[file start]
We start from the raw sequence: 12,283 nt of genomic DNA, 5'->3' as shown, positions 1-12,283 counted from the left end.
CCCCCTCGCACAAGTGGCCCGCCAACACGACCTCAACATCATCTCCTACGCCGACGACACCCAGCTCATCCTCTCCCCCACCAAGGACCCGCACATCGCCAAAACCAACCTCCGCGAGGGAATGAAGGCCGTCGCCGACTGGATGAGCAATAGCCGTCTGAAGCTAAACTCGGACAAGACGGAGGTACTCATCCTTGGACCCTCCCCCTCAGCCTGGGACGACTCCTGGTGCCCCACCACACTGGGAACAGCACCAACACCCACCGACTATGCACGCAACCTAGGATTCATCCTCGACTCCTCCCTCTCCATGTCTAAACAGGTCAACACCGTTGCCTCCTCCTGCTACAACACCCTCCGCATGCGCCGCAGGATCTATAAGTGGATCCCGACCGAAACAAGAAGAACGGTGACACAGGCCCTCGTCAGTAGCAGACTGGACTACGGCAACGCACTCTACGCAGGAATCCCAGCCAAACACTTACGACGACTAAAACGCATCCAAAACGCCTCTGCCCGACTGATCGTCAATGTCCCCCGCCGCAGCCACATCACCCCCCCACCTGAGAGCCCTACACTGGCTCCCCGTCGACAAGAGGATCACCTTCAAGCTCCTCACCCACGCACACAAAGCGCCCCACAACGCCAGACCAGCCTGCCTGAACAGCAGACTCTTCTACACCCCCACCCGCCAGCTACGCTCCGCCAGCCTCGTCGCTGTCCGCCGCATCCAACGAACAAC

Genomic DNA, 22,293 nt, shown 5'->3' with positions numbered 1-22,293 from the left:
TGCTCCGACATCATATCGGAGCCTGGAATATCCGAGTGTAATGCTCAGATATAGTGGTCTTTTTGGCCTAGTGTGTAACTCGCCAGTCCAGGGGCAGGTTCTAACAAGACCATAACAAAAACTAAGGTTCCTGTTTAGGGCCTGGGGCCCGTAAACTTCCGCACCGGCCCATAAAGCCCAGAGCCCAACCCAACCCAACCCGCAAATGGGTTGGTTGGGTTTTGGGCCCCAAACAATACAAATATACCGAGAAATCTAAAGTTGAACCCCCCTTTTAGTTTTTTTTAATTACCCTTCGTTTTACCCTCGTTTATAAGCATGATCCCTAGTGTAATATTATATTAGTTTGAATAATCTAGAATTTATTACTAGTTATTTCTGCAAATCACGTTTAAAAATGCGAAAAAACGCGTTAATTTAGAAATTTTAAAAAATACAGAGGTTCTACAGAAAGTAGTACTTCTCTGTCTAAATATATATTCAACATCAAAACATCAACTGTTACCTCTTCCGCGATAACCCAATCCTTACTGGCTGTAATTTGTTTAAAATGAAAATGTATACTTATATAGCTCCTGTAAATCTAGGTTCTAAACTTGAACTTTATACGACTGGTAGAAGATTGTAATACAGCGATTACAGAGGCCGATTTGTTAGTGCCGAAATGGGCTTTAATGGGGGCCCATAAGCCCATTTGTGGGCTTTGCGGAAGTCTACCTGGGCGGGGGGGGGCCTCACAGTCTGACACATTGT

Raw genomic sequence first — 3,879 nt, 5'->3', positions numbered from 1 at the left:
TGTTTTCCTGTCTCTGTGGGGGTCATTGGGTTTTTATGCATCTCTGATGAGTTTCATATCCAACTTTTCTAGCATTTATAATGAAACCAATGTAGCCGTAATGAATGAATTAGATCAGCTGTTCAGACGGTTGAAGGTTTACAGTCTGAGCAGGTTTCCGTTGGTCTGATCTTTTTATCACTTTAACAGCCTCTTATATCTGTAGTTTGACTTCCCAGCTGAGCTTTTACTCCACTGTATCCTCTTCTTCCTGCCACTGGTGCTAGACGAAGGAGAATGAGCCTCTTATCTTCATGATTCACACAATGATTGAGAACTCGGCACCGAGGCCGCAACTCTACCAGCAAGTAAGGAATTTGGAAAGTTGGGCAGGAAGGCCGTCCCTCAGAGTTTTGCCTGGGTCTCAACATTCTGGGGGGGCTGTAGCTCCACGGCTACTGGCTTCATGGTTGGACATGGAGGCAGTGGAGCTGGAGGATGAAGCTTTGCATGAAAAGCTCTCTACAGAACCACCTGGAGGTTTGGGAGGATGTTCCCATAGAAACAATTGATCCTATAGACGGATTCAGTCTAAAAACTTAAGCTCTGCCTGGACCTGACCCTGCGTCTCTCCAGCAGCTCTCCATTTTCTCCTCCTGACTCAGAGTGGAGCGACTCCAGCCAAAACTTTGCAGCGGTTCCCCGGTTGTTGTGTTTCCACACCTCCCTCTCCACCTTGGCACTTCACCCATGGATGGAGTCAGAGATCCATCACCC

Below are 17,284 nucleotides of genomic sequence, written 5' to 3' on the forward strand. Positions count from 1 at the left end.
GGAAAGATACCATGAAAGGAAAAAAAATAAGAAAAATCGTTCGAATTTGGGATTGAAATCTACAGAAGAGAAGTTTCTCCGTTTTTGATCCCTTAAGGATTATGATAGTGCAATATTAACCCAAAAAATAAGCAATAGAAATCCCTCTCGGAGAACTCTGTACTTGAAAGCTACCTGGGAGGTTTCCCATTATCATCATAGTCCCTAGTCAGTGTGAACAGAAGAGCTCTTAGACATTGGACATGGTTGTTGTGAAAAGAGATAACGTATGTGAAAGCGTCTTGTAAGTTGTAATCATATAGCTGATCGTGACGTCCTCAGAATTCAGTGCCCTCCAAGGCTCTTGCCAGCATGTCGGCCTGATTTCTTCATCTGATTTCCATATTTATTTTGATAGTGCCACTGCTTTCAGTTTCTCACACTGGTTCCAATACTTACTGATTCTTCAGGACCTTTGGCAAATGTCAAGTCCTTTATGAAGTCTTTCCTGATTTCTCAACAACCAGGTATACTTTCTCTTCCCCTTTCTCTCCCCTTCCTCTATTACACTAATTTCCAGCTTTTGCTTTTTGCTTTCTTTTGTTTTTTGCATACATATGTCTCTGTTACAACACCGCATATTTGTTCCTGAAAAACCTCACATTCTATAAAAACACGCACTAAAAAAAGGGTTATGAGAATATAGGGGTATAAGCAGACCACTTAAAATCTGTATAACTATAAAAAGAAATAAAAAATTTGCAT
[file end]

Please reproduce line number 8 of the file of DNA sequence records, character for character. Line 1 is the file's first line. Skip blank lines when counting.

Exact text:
GGAAAGATACCATGAAAGGAAAAAAAATAAGAAAAATCGTTCGAATTTGGGATTGAAATCTACAGAAGAGAAGTTTCTCCGTTTTTGATCCCTTAAGGATTATGATAGTGCAATATTAACCCAAAAAATAAGCAATAGAAATCCCTCTCGGAGAACTCTGTACTTGAAAGCTACCTGGGAGGTTTCCCATTATCATCATAGTCCCTAGTCAGTGTGAACAGAAGAGCTCTTAGACATTGGACATGGTTGTTGTGAAAAGAGATAACGTATGTGAAAGCGTCTTGTAAGTTGTAATCATATAGCTGATCGTGACGTCCTCAGAATTCAGTGCCCTCCAAGGCTCTTGCCAGCATGTCGGCCTGATTTCTTCATCTGATTTCCATATTTATTTTGATAGTGCCACTGCTTTCAGTTTCTCACACTGGTTCCAATACTTACTGATTCTTCAGGACCTTTGGCAAATGTCAAGTCCTTTATGAAGTCTTTCCTGATTTCTCAACAACCAGGTATACTTTCTCTTCCCCTTTCTCTCCCCTTCCTCTATTACACTAATTTCCAGCTTTTGCTTTTTGCTTTCTTTTGTTTTTTGCATACATATGTCTCTGTTACAACACCGCATATTTGTTCCTGAAAAACCTCACATTCTATAAAAACACGCACTAAAAAAAGGGTTATGAGAATATAGGGGTATAAGCAGACCACTTAAAATCTGTATAACTATAAAAAGAAATAAAAAATTTGCAT